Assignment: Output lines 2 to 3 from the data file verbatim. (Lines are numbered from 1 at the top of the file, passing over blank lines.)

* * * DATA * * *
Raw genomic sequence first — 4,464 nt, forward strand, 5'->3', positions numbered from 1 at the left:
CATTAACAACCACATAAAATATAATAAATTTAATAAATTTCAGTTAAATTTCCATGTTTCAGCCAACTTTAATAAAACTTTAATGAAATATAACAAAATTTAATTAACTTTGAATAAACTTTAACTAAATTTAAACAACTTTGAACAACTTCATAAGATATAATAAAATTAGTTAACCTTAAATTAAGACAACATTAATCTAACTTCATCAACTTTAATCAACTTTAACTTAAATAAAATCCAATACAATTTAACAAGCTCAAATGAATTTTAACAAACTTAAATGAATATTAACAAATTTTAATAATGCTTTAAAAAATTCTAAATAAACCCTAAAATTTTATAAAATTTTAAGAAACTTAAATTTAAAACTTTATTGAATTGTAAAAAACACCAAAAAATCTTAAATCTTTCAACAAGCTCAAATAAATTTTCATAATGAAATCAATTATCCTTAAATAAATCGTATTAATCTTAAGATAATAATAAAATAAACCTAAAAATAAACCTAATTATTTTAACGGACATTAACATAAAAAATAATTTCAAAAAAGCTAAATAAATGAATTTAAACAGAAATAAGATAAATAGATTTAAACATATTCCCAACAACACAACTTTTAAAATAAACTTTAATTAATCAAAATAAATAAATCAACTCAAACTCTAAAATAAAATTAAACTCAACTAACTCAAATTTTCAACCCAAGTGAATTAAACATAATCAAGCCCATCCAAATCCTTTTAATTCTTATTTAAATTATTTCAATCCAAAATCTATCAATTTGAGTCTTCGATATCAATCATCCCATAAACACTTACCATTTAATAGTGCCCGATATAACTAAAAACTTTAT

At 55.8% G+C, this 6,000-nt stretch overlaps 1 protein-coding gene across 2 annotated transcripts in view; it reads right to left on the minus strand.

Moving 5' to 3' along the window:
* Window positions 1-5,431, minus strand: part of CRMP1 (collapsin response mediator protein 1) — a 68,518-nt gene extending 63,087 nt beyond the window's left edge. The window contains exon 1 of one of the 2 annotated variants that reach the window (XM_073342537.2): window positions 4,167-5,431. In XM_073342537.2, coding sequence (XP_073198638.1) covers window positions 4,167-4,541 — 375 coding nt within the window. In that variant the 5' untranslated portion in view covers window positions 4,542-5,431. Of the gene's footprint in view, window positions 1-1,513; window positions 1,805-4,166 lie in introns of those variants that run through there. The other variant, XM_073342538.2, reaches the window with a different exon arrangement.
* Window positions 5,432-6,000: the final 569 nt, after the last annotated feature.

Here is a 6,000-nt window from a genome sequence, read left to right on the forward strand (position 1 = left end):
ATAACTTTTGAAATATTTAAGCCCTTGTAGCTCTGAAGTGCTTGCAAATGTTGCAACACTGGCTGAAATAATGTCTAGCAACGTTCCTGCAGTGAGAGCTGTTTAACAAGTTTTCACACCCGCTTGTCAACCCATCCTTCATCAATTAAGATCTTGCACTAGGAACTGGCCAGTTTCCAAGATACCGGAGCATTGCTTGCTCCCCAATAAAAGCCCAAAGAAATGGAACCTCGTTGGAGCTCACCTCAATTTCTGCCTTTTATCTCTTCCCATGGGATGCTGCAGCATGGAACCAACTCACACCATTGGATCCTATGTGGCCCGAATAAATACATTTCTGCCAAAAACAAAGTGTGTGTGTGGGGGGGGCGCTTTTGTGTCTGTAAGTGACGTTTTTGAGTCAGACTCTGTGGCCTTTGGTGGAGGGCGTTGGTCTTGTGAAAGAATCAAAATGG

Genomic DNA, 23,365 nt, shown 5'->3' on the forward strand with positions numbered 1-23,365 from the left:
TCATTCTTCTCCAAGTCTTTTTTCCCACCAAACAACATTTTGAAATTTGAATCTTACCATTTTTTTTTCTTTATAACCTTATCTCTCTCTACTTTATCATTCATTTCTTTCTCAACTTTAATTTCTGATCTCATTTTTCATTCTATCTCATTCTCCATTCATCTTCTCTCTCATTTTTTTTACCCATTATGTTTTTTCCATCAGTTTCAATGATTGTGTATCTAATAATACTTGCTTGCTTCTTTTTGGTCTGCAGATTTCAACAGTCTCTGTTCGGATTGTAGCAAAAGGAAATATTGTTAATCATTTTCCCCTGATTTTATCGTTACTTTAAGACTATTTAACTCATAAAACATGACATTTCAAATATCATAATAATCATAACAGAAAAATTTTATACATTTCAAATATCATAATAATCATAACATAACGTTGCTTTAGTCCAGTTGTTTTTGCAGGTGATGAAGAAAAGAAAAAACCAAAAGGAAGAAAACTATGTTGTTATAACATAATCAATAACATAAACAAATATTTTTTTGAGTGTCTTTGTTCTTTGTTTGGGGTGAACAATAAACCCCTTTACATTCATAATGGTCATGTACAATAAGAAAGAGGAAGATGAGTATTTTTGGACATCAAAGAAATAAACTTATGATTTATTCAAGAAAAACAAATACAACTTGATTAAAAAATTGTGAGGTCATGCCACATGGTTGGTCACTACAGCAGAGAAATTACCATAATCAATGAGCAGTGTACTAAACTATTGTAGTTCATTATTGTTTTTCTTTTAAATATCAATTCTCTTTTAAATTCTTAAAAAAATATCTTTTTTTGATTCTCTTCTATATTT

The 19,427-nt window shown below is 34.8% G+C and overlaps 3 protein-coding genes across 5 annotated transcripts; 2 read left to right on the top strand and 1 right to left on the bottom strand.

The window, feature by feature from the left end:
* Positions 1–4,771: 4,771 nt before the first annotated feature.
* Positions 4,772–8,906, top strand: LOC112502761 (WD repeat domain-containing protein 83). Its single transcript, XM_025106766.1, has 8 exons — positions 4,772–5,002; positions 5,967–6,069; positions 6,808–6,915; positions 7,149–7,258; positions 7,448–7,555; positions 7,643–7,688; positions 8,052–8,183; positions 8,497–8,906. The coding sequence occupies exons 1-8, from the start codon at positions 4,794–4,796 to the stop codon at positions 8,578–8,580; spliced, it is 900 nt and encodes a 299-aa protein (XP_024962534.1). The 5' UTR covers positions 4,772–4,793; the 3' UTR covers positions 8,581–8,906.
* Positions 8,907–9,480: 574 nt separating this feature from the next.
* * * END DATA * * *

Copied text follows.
CATTAACAACCACATAAAATATAATAAATTTAATAAATTTCAGTTAAATTTCCATGTTTCAGCCAACTTTAATAAAACTTTAATGAAATATAACAAAATTTAATTAACTTTGAATAAACTTTAACTAAATTTAAACAACTTTGAACAACTTCATAAGATATAATAAAATTAGTTAACCTTAAATTAAGACAACATTAATCTAACTTCATCAACTTTAATCAACTTTAACTTAAATAAAATCCAATACAATTTAACAAGCTCAAATGAATTTTAACAAACTTAAATGAATATTAACAAATTTTAATAATGCTTTAAAAAATTCTAAATAAACCCTAAAATTTTATAAAATTTTAAGAAACTTAAATTTAAAACTTTATTGAATTGTAAAAAACACCAAAAAATCTTAAATCTTTCAACAAGCTCAAATAAATTTTCATAATGAAATCAATTATCCTTAAATAAATCGTATTAATCTTAAGATAATAATAAAATAAACCTAAAAATAAACCTAATTATTTTAACGGACATTAACATAAAAAATAATTTCAAAAAAGCTAAATAAATGAATTTAAACAGAAATAAGATAAATAGATTTAAACATATTCCCAACAACACAACTTTTAAAATAAACTTTAATTAATCAAAATAAATAAATCAACTCAAACTCTAAAATAAAATTAAACTCAACTAACTCAAATTTTCAACCCAAGTGAATTAAACATAATCAAGCCCATCCAAATCCTTTTAATTCTTATTTAAATTATTTCAATCCAAAATCTATCAATTTGAGTCTTCGATATCAATCATCCCATAAACACTTACCATTTAATAGTGCCCGATATAACTAAAAACTTTAT

At 55.8% G+C, this 6,000-nt stretch overlaps 1 protein-coding gene across 2 annotated transcripts in view; it reads right to left on the minus strand.